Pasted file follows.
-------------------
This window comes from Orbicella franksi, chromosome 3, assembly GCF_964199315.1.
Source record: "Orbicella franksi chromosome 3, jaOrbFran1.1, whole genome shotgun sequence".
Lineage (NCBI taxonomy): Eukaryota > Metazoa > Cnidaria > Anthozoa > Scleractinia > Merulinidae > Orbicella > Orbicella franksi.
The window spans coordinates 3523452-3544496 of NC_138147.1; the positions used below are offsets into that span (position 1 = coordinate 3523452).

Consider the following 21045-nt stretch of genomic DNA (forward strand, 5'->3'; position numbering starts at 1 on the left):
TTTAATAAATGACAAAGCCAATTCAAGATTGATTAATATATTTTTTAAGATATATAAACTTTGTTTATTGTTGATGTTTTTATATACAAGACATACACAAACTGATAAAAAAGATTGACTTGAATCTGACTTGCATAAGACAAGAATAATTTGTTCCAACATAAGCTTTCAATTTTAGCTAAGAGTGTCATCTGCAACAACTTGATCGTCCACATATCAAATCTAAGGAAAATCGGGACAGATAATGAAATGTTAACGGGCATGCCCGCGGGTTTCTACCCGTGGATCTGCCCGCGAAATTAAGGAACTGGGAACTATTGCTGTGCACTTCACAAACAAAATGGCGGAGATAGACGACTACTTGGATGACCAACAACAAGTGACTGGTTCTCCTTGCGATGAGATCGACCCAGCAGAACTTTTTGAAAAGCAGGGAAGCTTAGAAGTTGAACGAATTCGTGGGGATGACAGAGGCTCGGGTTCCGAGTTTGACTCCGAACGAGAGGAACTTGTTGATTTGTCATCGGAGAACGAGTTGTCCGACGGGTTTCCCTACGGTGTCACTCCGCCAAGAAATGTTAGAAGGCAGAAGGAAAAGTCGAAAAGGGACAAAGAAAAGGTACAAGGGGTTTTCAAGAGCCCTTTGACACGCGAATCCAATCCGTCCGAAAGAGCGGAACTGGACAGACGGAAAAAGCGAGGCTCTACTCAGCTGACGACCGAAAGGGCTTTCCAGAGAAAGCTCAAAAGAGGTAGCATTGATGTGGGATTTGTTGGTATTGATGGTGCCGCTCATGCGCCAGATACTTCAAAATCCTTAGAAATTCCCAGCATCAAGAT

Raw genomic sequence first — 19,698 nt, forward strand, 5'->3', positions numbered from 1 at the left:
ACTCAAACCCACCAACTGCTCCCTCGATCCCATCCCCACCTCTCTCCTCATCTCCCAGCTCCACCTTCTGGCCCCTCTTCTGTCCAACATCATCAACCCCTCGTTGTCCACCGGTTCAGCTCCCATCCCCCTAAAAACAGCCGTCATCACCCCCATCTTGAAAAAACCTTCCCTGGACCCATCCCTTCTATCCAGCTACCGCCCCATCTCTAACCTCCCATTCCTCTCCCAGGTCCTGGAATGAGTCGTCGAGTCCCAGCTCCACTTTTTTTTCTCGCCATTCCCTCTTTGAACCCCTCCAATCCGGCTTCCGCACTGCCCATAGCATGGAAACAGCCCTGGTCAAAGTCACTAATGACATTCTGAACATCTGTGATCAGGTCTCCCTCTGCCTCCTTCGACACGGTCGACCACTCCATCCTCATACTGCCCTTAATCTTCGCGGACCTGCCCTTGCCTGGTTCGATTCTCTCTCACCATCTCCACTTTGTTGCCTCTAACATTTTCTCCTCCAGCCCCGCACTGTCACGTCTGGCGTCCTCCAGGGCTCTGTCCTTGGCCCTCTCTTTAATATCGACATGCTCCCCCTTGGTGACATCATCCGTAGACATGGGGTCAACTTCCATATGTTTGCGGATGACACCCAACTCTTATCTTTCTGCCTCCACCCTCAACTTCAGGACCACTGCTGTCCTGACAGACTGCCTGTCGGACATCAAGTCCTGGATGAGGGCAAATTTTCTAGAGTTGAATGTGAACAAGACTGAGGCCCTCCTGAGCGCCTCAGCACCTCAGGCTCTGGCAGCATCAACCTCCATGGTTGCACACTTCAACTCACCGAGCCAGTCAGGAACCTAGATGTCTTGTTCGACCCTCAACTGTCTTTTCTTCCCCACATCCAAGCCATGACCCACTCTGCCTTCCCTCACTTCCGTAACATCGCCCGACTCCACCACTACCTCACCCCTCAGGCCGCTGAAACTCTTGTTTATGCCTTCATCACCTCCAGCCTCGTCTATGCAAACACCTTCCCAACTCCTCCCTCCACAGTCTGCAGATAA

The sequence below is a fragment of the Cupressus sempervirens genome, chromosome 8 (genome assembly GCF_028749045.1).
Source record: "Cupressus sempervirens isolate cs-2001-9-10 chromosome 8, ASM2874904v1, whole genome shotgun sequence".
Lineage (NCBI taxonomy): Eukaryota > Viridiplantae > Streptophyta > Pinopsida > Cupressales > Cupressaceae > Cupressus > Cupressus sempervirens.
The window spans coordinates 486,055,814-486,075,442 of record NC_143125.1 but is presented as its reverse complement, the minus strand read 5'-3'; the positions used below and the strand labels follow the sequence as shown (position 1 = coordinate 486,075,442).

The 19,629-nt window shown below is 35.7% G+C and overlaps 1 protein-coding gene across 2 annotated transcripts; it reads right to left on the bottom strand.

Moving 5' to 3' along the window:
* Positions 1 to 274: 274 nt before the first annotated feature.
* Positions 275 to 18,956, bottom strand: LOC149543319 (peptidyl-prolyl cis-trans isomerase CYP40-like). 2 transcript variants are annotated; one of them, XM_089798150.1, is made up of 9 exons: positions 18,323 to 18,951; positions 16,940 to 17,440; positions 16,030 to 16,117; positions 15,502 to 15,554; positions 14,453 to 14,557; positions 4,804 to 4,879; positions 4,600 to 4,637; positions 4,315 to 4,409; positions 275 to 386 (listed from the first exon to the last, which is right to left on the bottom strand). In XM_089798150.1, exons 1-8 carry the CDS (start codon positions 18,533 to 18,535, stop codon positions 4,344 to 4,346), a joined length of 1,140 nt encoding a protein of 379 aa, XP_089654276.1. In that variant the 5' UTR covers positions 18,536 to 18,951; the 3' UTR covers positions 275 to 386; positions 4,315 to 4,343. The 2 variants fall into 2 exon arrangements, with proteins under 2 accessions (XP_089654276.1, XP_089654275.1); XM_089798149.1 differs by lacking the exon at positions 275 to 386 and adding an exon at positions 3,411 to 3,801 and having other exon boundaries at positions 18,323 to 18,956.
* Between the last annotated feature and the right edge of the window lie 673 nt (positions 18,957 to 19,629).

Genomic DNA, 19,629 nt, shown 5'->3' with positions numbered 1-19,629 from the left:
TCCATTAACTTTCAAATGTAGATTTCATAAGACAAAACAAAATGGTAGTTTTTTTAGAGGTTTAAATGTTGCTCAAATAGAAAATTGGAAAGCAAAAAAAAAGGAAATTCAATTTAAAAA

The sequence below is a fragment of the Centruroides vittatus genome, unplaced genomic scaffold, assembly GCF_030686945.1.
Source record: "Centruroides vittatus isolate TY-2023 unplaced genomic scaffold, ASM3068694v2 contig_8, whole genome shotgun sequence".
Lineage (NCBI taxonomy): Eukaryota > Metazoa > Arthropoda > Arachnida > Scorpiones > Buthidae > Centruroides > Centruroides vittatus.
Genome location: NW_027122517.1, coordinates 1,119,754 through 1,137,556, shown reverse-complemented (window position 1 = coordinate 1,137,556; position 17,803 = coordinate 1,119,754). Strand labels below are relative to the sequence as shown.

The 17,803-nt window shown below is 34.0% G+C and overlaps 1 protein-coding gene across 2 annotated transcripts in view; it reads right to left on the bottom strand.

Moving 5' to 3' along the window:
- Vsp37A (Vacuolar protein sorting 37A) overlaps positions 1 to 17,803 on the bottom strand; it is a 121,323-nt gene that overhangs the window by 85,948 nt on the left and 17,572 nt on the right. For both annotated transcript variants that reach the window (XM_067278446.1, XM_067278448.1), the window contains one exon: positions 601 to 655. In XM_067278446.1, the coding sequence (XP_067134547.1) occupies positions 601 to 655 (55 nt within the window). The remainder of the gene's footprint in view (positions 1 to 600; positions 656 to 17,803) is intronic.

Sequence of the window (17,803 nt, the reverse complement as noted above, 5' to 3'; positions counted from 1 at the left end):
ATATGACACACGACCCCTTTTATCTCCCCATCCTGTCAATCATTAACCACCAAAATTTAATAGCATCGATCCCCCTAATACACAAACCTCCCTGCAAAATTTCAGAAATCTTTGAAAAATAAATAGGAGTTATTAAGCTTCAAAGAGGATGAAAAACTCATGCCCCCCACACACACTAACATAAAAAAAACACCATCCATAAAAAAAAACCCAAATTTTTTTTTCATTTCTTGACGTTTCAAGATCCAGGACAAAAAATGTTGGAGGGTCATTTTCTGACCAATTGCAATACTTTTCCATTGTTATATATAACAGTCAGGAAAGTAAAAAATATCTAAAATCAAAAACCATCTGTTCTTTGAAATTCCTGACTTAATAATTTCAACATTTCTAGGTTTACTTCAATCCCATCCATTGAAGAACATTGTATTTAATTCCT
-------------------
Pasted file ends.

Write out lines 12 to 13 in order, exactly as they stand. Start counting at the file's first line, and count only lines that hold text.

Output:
The window spans coordinates 486,055,814-486,075,442 of record NC_143125.1 but is presented as its reverse complement, the minus strand read 5'-3'; the positions used below and the strand labels follow the sequence as shown (position 1 = coordinate 486,075,442).

The 19,629-nt window shown below is 35.7% G+C and overlaps 1 protein-coding gene across 2 annotated transcripts; it reads right to left on the bottom strand.